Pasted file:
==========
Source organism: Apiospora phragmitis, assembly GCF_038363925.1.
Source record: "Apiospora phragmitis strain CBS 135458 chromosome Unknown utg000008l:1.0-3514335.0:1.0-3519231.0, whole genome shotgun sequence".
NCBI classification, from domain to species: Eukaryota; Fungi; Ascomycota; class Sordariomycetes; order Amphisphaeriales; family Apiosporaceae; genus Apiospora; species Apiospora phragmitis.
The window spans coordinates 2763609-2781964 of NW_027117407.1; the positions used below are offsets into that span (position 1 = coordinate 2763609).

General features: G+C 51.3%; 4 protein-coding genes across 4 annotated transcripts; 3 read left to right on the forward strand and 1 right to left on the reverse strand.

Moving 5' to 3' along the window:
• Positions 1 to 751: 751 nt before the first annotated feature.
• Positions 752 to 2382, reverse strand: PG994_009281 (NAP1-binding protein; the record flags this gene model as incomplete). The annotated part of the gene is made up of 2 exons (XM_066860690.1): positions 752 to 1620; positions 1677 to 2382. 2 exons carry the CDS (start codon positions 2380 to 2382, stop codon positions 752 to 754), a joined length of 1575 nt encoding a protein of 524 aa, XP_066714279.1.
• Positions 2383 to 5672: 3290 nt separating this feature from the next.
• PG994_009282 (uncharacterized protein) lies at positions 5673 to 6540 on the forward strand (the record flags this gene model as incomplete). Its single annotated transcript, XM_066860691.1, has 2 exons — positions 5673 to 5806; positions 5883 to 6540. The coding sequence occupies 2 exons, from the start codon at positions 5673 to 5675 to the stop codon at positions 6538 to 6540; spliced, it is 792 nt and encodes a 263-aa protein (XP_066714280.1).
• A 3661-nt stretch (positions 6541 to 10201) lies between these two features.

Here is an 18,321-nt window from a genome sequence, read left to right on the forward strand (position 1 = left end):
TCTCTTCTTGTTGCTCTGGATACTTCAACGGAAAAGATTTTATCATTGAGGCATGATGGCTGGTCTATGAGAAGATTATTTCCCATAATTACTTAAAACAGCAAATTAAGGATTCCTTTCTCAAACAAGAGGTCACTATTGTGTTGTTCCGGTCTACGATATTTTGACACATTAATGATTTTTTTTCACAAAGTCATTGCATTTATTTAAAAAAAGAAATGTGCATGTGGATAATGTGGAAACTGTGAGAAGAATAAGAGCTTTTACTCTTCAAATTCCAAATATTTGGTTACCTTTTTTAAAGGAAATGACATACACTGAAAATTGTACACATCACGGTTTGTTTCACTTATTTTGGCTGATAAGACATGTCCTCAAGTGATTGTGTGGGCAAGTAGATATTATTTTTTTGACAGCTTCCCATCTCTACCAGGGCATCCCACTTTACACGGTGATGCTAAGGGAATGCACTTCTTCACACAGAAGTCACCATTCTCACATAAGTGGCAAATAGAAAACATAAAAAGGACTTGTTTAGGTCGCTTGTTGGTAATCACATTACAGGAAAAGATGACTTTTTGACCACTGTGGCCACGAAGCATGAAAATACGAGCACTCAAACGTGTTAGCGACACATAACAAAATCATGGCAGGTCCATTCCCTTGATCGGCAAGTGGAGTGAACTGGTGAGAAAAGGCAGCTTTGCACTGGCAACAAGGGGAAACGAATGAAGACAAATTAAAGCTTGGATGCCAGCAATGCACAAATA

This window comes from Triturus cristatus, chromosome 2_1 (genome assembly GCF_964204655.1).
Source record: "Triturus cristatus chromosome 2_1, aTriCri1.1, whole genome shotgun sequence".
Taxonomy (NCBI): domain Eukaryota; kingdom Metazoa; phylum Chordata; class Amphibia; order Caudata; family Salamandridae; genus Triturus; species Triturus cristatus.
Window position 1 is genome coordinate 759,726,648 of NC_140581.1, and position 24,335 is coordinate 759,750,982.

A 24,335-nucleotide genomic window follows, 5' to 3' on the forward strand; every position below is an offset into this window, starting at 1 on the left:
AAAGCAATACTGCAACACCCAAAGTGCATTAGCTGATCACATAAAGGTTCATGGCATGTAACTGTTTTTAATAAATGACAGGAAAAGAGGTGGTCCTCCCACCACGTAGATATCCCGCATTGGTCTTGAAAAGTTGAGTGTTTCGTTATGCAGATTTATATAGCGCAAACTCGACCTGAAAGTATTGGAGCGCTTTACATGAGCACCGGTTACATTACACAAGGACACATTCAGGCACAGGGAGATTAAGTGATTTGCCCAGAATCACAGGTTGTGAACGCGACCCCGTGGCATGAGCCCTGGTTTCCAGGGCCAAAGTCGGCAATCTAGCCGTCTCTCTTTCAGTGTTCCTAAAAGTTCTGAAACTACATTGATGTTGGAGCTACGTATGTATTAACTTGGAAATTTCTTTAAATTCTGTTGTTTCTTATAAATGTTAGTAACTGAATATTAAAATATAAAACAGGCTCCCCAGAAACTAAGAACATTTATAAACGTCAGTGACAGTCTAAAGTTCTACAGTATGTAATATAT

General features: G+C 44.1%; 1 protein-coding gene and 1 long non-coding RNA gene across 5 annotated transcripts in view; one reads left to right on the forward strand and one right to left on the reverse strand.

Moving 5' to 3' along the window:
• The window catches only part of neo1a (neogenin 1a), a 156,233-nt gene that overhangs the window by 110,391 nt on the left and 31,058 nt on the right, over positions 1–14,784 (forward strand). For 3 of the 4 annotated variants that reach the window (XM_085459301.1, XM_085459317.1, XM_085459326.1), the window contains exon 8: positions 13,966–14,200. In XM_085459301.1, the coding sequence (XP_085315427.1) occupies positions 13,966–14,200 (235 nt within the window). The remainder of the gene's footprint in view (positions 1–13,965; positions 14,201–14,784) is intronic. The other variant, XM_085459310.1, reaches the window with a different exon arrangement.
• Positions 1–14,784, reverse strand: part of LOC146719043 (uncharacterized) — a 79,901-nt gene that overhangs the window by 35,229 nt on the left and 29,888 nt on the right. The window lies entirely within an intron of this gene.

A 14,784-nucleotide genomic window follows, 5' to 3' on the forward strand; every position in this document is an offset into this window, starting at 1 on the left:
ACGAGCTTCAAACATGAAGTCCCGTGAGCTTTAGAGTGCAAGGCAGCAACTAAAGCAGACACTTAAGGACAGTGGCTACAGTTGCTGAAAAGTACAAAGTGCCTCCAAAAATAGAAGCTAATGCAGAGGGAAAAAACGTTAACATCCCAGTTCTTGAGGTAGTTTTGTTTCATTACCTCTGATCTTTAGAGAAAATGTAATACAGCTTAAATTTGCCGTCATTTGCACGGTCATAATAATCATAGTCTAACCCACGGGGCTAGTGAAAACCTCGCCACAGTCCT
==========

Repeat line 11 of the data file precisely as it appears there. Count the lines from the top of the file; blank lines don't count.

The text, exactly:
• A 3661-nt stretch (positions 6541 to 10201) lies between these two features.